In Vietnam, Hồ Chí Minh’s face is never too far away. He’s Uncle Ho, a cult-of-personality figure akin to Mao, elevated by the state as an image of national identity—a saint to some, and a villain to others. Yet for many young tourists arriving in Vietnam these days, Hồ Chí Minh is a mysterious figure. Here’s his story.
Born in 1890, Hồ Chí Minh lived a privileged childhood. His father was a Confucian scholar, teacher, and later an imperial magistrate. While attending Collège Quốc Học in Hue, the young Hồ Chí Minh—then known as Nguyễn Tất Thành—chose to leave school and travel. He sailed out of Saigon on a French steamer headed for Marseilles, working in the kitchen.
From 1911 until 1919, Hồ Chí Minh traveled between France, America, and England, working a series of menial jobs in places like Brooklyn, Boston, and West Ealing. It wasn’t until he arrived back in France in 1919 that he became politically active, joining other Vietnamese Nationalists demanding a seat for Vietnam at the Versailles peace talks following the end of World War I. Though they were ignored, their efforts brought them to the attention of anti-colonialists in their homeland.
In Paris, Nguyễn Ái Quốc—as he was then known—gave speeches in favor of Bolshevism in Asia. He was also a founding member of the Parti Communiste Franglais, where he tried unsuccessfully to draw attention to colonial rule in Vietnam. After 1923, he traveled to Moscow, China, Paris, Bangkok, India, and then back to China, working for Communist International. During this time, he also helped unify two competing factions into the Communist Party of Vietnam.
Hồ Chí Minh returned to Vietnam in 1941. He worked closely with America’s Office of Strategic Services and the Việt Minh to undermine both the Vichy French and the Japanese occupiers. After the August Revolution, Hồ Chí Minh issued the famous Proclamation of Independence, forming the Democratic Republic of Vietnam. From then on, Hồ Chí Minh consolidated power, eliminating rivals, and even convincing the emperor to abdicate. When Vietnam was overrun by Chiang Kai-shek’s Chinese army following the end of World War II, Hồ Chí Minh was forced to sign an agreement with the French, making Vietnam an autonomous country under the French Union. But this agreement soon crumbled, and in 1946, Hồ Chí Minh’s government declared war on the French. It took until 1954, after Mao had backed the National Vietnamese Army with both munitions and troops, to oust the French, beating them in the pivotal battle at Điện Biên Phủ.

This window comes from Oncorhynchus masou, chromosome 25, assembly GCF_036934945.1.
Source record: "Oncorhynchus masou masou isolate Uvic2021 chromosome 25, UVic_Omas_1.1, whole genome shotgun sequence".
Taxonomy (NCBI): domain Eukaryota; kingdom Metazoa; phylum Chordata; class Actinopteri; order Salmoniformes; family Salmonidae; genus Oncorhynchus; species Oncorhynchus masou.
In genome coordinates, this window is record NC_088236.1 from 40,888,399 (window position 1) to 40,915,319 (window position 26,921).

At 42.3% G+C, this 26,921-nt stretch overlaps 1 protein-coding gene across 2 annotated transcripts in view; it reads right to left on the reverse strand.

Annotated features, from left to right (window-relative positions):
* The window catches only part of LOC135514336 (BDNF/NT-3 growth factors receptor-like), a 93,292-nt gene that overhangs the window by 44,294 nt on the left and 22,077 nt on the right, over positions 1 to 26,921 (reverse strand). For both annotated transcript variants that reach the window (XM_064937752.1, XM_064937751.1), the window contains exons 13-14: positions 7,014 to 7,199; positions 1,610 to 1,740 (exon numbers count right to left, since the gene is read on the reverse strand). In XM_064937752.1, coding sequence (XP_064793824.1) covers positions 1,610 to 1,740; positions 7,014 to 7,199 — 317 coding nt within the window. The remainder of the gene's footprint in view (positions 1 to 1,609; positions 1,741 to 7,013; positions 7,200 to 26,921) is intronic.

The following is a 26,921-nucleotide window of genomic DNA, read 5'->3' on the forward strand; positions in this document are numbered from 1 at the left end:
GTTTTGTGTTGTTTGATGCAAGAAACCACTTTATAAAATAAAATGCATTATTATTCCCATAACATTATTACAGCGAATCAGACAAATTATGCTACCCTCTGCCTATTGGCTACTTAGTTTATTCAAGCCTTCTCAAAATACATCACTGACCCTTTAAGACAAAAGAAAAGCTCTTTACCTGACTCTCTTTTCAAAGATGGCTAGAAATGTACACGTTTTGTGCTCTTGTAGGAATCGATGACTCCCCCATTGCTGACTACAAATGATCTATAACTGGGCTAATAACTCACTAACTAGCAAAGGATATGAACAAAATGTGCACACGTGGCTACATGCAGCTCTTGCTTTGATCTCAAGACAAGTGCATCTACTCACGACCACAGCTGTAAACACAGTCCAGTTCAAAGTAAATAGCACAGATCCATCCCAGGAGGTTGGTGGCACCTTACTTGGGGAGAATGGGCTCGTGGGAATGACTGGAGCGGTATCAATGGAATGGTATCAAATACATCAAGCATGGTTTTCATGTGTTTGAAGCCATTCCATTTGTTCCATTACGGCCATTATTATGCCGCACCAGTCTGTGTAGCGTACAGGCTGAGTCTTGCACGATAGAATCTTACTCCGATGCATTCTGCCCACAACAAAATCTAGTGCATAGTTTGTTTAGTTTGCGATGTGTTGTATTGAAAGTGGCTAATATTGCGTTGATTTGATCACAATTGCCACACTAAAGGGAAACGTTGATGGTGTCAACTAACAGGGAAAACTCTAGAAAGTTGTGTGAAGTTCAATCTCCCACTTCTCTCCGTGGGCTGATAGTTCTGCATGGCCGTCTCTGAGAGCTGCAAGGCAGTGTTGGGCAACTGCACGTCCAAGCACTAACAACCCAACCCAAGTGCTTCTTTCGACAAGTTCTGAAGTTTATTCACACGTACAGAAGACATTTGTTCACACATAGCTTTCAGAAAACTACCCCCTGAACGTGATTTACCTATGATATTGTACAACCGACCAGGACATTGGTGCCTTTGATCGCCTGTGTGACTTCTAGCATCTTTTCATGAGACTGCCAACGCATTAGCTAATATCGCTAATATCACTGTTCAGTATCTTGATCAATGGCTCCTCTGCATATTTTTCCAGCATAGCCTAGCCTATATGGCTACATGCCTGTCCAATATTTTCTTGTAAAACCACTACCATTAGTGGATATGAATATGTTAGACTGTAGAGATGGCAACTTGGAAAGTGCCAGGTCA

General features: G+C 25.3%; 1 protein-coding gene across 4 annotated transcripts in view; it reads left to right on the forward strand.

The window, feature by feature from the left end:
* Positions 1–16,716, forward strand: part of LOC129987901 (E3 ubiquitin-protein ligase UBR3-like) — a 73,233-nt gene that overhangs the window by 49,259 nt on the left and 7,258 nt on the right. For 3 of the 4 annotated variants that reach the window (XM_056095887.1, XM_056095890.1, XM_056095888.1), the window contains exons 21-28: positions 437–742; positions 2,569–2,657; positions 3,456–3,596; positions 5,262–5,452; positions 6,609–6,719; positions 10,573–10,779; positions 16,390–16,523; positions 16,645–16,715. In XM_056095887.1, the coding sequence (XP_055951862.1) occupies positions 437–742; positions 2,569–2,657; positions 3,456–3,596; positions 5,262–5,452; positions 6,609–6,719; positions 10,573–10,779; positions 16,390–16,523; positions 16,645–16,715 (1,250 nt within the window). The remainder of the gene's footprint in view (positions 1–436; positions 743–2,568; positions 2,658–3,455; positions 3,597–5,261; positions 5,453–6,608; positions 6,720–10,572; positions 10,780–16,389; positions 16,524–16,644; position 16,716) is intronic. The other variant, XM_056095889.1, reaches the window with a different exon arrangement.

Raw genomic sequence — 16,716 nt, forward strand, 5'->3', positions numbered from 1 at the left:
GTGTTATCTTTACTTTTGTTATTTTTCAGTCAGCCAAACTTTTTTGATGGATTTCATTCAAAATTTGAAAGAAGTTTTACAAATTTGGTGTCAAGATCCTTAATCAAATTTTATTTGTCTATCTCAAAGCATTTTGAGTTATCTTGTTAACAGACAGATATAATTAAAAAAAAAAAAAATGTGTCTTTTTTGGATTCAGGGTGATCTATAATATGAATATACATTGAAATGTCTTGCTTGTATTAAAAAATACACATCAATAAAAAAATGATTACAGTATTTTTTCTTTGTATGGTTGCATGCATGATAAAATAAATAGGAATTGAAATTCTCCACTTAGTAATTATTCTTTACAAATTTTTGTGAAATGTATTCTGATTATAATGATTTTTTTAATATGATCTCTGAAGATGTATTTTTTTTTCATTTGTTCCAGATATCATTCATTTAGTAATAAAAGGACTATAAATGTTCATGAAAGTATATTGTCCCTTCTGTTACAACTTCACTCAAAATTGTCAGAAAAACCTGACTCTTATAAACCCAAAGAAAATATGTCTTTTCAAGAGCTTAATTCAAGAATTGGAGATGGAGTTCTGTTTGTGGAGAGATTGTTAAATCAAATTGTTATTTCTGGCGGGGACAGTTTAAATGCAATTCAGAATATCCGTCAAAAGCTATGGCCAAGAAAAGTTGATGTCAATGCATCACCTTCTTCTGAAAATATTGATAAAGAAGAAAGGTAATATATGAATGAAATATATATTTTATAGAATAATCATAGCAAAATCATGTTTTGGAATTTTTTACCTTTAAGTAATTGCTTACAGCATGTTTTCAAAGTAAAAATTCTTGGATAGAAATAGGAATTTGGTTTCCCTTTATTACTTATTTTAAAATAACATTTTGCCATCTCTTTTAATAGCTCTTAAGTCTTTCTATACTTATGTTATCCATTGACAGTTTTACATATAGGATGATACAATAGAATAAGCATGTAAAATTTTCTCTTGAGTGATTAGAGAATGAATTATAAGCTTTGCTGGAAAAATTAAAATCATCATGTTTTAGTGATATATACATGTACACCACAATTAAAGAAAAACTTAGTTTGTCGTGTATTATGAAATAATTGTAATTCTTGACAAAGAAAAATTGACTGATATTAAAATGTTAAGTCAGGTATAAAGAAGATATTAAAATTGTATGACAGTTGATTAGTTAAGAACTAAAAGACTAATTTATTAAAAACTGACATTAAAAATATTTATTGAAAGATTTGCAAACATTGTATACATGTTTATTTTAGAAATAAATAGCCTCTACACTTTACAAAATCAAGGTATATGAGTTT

The Geneva Accords separated Vietnam into two countries: Việt Minh forces in the North, and anti-communists in the South. While each side undertook violent purges within their new countries, North Vietnam also increased support for the National Liberation Front guerilla fighters operating in the South, otherwise known as the Viet Cong.
Around 1959, Hồ Chí Minh’s actual power began to diminish. He was replaced by Lê Duẩn, who stepped up support for Viet Cong forces by invading Laos and building the Hồ Chí Minh Trail to transport supplies into the South. As the conflict escalated, drawing in American Marines in 1965, Hồ Chí Minh became more of a figurehead in the North, often meeting with peasants and workers.
When the war stagnated in 1967, Hồ Chí Minh gave his approval for the Tet Offensive. The simultaneous attacks sent shock waves through America, undermining the already flagging support for the war in that country. Afterwards, Hồ Chí Minh and the leadership in the North simply extended the war until America was forced to agree to Hanoi‘s terms. However, while negotiations were still ongoing, Hồ Chí Minh died of complications from diabetes and other ailments.
In the last years of his life, Hồ Chí Minh became more of a symbolic leader—the face of national independence. Following the war, Saigon was renamed after him, and the government used his image to develop a personality cult and give a look of humanity to their bureaucracies. To many Vietnamese, he is a patriarch in their family—their revered Uncle Ho. He was a poet, polyglot, gardener, traveler, Vietnamese nationalist, communist, and now he’s the face of the Socialist Republic of Vietnam. For many, especially Vietnamese living abroad, he is a contentious figure, and time has done little to heal their wounds. But his story is intricately woven into the story of modern Vietnam, and to the winners go the spoils.